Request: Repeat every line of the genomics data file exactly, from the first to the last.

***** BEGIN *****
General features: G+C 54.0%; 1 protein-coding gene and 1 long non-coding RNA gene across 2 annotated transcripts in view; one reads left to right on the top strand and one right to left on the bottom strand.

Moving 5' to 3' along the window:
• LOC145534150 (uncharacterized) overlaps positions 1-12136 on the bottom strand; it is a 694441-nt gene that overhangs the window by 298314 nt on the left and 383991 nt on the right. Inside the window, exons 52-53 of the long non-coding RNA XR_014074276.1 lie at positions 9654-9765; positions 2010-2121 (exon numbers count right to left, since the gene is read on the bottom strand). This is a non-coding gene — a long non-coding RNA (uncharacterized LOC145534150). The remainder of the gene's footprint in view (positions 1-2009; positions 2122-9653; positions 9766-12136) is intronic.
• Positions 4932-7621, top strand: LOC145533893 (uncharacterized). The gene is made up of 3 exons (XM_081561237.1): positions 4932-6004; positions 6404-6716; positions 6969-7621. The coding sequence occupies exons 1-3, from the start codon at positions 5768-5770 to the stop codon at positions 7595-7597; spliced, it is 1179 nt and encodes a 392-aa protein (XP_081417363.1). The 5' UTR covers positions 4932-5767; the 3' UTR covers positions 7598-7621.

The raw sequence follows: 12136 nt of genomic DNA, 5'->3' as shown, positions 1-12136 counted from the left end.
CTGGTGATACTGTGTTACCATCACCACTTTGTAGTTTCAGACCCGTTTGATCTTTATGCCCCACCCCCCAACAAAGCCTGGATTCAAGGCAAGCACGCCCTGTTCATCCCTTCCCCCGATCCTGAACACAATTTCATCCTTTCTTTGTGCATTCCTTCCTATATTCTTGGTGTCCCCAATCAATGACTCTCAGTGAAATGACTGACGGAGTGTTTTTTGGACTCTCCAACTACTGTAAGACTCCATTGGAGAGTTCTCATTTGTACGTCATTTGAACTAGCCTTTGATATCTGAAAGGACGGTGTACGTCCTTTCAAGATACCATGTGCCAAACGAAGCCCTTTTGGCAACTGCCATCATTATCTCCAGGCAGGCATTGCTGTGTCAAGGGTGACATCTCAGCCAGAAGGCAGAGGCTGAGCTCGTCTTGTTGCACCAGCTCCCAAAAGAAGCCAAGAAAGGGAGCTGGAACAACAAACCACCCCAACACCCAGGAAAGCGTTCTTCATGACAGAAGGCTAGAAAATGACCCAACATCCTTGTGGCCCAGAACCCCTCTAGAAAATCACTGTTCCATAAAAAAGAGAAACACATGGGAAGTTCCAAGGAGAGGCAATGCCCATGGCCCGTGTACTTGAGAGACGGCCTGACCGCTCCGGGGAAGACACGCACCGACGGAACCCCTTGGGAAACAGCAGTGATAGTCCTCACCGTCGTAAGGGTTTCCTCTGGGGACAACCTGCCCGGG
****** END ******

General features: G+C 54.0%; 1 protein-coding gene and 1 long non-coding RNA gene across 2 annotated transcripts in view; one reads left to right on the top strand and one right to left on the bottom strand.

Moving 5' to 3' along the window:
• LOC145534150 (uncharacterized) overlaps positions 1-12136 on the bottom strand; it is a 694441-nt gene that overhangs the window by 298314 nt on the left and 383991 nt on the right. Inside the window, exons 52-53 of the long non-coding RNA XR_014074276.1 lie at positions 9654-9765; positions 2010-2121 (exon numbers count right to left, since the gene is read on the bottom strand). This is a non-coding gene — a long non-coding RNA (uncharacterized LOC145534150). The remainder of the gene's footprint in view (positions 1-2009; positions 2122-9653; positions 9766-12136) is intronic.
• Positions 4932-7621, top strand: LOC145533893 (uncharacterized). The gene is made up of 3 exons (XM_081561237.1): positions 4932-6004; positions 6404-6716; positions 6969-7621. The coding sequence occupies exons 1-3, from the start codon at positions 5768-5770 to the stop codon at positions 7595-7597; spliced, it is 1179 nt and encodes a 392-aa protein (XP_081417363.1). The 5' UTR covers positions 4932-5767; the 3' UTR covers positions 7598-7621.

The raw sequence follows: 12136 nt of genomic DNA, 5'->3' as shown, positions 1-12136 counted from the left end.
CTGGTGATACTGTGTTACCATCACCACTTTGTAGTTTCAGACCCGTTTGATCTTTATGCCCCACCCCCCAACAAAGCCTGGATTCAAGGCAAGCACGCCCTGTTCATCCCTTCCCCCGATCCTGAACACAATTTCATCCTTTCTTTGTGCATTCCTTCCTATATTCTTGGTGTCCCCAATCAATGACTCTCAGTGAAATGACTGACGGAGTGTTTTTTGGACTCTCCAACTACTGTAAGACTCCATTGGAGAGTTCTCATTTGTACGTCATTTGAACTAGCCTTTGATATCTGAAAGGACGGTGTACGTCCTTTCAAGATACCATGTGCCAAACGAAGCCCTTTTGGCAACTGCCATCATTATCTCCAGGCAGGCATTGCTGTGTCAAGGGTGACATCTCAGCCAGAAGGCAGAGGCTGAGCTCGTCTTGTTGCACCAGCTCCCAAAAGAAGCCAAGAAAGGGAGCTGGAACAACAAACCACCCCAACACCCAGGAAAGCGTTCTTCATGACAGAAGGCTAGAAAATGACCCAACATCCTTGTGGCCCAGAACCCCTCTAGAAAATCACTGTTCCATAAAAAAGAGAAACACATGGGAAGTTCCAAGGAGAGGCAATGCCCATGGCCCGTGTACTTGAGAGACGGCCTGACCGCTCCGGGGAAGACACGCACCGACGGAACCCCTTGGGAAACAGCAGTGATAGTCCTCACCGTCGTAAGGGTTTCCTCTGGGGACAACCTGCCCGGG